About pustular psoriasis (localized or generalized form)
In the case of pustular psoriasis, it should be noted that these bubbles are aseptic, i.e. non-infected. However, these lesions are often highly inflammatory. The profile of patients with pustular psoriasis varies, but a personal and/or family history of plaque psoriasis is fairly common.
This type of psoriasis is divided into two main categories:
- A localized form, mainly occurring on the palms of the hands and soles of the feet (palmoplantar pustular psoriasis). This form of psoriasis can lead to the onset of motor difficulties (e.g. with walking or grasping objects) and often major social problems (fear of other people staring, loneliness and withdrawal);
- A generalized form, also known as Von Zumbusch pustular psoriasis, which constitutes a medical emergency and can result in death. Generalized pustular psoriasis is associated with various extracutaneous symptoms: fever, fatigue, deterioration of general health, electrolyte disorders, multi-organ and especially joint and pulmonary involvement, with a risk of respiratory problems. Generalized pustular psoriasis can develop in the form of flare-ups as with plaque psoriasis.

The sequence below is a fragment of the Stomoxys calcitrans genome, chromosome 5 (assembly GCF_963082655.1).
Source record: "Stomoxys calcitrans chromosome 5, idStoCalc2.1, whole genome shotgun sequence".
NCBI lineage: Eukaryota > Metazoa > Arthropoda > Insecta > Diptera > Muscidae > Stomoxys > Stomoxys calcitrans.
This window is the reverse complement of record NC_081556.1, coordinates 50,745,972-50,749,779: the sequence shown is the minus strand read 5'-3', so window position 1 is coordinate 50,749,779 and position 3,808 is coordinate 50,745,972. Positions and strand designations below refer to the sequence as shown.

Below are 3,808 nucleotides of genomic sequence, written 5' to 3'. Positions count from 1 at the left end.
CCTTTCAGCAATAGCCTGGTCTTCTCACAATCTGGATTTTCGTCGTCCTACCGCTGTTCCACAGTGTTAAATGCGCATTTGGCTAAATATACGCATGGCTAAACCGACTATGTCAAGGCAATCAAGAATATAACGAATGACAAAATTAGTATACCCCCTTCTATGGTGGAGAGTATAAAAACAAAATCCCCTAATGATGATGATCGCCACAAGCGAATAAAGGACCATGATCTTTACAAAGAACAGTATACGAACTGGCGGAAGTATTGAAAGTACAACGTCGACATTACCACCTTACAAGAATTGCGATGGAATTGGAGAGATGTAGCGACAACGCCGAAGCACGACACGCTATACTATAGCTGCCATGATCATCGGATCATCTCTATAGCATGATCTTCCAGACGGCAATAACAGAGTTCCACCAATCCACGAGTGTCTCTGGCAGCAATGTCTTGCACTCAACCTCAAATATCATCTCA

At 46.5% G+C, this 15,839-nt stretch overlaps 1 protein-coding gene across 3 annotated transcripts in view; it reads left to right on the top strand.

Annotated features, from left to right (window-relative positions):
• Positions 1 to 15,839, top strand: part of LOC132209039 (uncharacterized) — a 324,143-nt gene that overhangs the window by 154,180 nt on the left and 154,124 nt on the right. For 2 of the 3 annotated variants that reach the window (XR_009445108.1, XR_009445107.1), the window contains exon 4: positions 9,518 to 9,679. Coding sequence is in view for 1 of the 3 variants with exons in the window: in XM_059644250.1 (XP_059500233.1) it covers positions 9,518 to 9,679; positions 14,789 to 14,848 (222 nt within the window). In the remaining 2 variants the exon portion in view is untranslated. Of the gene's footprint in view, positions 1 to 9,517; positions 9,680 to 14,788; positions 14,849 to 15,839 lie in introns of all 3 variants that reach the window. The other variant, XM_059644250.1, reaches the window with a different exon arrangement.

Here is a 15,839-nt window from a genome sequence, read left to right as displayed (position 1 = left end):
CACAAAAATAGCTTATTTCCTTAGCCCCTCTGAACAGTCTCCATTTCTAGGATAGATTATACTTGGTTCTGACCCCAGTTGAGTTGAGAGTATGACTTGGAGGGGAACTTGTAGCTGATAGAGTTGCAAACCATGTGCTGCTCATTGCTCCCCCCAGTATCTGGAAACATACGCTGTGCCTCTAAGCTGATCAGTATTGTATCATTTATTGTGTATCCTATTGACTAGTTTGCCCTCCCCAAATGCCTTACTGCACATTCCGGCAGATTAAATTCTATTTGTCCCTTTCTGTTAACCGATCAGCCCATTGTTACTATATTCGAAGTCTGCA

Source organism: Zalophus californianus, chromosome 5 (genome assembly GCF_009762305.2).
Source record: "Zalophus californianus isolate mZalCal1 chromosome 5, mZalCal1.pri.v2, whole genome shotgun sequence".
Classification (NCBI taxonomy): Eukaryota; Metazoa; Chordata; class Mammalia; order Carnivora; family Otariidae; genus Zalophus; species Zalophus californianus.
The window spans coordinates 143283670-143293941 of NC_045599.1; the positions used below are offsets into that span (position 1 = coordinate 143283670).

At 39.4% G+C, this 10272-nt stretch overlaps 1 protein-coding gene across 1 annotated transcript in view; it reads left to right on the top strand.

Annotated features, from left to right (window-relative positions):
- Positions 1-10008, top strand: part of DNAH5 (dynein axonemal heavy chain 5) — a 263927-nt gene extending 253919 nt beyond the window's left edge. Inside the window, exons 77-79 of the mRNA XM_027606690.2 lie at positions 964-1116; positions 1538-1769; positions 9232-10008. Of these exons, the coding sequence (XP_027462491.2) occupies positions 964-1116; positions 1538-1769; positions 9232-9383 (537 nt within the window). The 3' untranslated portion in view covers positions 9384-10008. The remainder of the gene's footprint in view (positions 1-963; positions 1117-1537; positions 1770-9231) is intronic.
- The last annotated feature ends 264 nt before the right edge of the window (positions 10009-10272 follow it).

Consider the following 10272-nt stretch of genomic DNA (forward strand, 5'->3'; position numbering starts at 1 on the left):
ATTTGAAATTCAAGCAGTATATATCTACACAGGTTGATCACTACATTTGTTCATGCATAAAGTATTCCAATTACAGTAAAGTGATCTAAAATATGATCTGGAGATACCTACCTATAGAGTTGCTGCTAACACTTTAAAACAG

How is pustular psoriasis treated?
Treatment for pustular psoriasis is the same as for plaque psoriasis, with particular emphasis on treatments taken orally or by injection. In life-threatening cases of generalized pustular psoriasis, hospitalization is often necessary to monitor the patient's vital signs while administering treatment.